Is the party progressive?
UPP advised to let prosecution probe rigging
Despite its relatively good performance in the just-ended parliamentary elections, the minor opposition Unified Progressive Party (UPP) is ailing with suspicions of internal primary election wrongdoings. The alleged fraud comes as a shock to those who trusted the party’s morality and honesty. This means that while the UPP voices purity and progress, what it is doing is allowing outdated malpractice and factional strife.
The latest election scandal erupted on April 18 when a party member posted a message on the UPP website under the title ``Condemning the Rigged Primary.’’ Lee Cheong-ho, who is in charge of a district in Busan, revealed in the post that there had been vast irregularities in primary voting to elect the party’s proportional representation candidates.
Suspicions were raised primarily against the party’s mobile ballot box and online voting systems. The UPP, which won 13 seats, including six proportional representation candidates, in the April 11 National Assembly elections, held a primary to select the latter from March 14 to 18. All party members could vote in three ways: in person at a polling station, through the party’s website or through mobile phones. If more than 30 party members asked for a ballot box, a party official carried a box to one location so that the voting could be done. Party officials said the mobile ballot box was abused as only one official controlled and delivered it with most party members unaware of the system. In online voting, source codes were disclosed while the voting was going on.
What we see in the UPP’s primary was disappointing enough in that the progressive party has lashed out at other larger parties harshly taking issue with their poor internal democracy. What’s shocking is that the rigging was allegedly done by the NL (National Liberation) group, a pro-North Korea group that is taking a dominant position in the party.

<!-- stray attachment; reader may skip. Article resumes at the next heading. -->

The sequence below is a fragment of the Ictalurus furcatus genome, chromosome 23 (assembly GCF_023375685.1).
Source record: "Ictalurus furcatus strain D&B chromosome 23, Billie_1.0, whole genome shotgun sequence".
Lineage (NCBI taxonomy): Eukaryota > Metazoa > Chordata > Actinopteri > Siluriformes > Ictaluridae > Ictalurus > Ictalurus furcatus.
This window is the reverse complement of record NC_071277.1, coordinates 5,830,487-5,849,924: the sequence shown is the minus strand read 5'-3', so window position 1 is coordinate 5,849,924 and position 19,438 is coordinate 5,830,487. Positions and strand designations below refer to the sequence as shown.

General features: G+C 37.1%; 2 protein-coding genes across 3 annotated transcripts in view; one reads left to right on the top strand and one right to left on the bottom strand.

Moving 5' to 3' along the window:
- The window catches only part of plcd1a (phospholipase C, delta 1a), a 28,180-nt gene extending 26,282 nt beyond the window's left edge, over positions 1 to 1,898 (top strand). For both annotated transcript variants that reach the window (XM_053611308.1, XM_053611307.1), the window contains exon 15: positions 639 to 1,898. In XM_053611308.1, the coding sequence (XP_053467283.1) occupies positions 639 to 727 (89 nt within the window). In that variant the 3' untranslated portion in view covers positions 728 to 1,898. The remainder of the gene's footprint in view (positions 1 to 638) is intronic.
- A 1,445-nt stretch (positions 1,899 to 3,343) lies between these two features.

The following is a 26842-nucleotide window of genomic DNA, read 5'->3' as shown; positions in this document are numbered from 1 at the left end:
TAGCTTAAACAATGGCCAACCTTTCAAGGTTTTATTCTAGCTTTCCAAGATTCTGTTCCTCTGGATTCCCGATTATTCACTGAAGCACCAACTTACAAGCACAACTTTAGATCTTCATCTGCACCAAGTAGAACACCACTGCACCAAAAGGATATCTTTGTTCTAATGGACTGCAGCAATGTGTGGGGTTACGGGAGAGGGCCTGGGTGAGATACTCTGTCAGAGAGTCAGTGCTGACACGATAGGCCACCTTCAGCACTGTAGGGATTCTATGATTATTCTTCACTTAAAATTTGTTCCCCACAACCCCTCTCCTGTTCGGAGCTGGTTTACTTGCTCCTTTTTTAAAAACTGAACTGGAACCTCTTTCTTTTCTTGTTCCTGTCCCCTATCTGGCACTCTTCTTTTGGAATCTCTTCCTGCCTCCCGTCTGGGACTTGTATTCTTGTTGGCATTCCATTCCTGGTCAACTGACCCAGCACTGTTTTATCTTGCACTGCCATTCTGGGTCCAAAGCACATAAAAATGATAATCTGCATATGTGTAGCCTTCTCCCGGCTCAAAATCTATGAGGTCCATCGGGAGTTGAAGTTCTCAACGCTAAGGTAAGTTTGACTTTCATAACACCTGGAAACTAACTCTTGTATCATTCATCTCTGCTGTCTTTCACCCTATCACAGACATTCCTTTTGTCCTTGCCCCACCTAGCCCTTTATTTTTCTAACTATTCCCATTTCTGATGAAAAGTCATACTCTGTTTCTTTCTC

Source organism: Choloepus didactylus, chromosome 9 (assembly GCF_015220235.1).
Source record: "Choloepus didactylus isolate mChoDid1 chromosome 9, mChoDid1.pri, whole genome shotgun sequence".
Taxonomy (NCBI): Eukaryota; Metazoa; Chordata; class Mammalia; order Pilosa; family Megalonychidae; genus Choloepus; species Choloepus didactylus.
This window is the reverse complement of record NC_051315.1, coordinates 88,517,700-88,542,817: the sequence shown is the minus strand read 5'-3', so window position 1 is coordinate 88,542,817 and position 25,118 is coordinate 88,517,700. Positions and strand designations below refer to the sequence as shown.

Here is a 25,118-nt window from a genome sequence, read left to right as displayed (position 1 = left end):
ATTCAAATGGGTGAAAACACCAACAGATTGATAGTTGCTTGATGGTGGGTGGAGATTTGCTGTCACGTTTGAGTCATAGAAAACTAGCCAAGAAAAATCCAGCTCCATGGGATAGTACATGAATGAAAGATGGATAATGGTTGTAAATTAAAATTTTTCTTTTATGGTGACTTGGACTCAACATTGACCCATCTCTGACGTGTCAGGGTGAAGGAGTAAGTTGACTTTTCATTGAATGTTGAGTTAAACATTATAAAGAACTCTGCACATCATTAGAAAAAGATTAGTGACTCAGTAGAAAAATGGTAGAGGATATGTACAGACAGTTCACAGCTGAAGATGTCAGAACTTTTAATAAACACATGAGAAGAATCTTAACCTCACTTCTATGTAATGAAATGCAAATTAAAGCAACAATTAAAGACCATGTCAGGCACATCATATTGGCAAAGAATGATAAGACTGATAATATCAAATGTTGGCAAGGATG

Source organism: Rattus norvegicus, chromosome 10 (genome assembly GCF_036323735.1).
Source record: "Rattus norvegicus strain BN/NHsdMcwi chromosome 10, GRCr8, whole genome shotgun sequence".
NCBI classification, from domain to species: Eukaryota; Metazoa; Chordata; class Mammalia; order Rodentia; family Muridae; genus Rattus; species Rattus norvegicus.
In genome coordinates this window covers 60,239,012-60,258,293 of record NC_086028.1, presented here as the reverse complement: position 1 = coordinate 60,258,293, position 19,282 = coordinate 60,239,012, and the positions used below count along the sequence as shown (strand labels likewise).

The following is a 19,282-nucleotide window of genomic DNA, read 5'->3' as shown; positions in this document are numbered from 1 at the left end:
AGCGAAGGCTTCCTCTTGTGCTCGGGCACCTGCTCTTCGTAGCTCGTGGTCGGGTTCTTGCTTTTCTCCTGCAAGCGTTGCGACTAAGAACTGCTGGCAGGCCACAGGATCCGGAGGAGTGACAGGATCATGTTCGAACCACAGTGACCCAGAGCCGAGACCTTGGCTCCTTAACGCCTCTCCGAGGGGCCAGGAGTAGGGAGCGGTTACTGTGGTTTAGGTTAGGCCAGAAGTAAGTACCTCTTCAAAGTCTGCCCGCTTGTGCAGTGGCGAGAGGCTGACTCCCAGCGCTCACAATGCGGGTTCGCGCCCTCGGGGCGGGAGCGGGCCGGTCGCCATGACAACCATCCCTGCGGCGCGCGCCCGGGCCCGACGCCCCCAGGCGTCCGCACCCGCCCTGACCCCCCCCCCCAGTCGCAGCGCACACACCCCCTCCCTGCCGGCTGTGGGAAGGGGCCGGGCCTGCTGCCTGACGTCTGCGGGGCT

In fact, the left-leaning party suffered a humiliation in mid-March when Rep. Lee Jung-hee, a co-leader of the party, gave up her candidacy for the parliamentary elections, taking responsibility for survey rigging in connection with the alliance with the main opposition Democratic United Party. A similar rigging allegedly took place in 2006 when the now-defunct Democratic Labor Party (DLP) held a convention to elect a party leader.
After the scandal erupted, the UPP pledged a thorough investigation into the case, saying it will announce the results of its internal probe in early May. Legally, it will be difficult for the National Election Commission (NEC) to punish those responsible for the fraud case because the Election Law usually does not cover primaries. Political experts advise the UPP to consider asking the prosecution to investigate the case, noting that its own audit results might not convince critics.
Last but not least, the party should show its clear position on North Korea this time. It would be anachronistic to see some of the party’s members who are North Korea sympathizers given seats.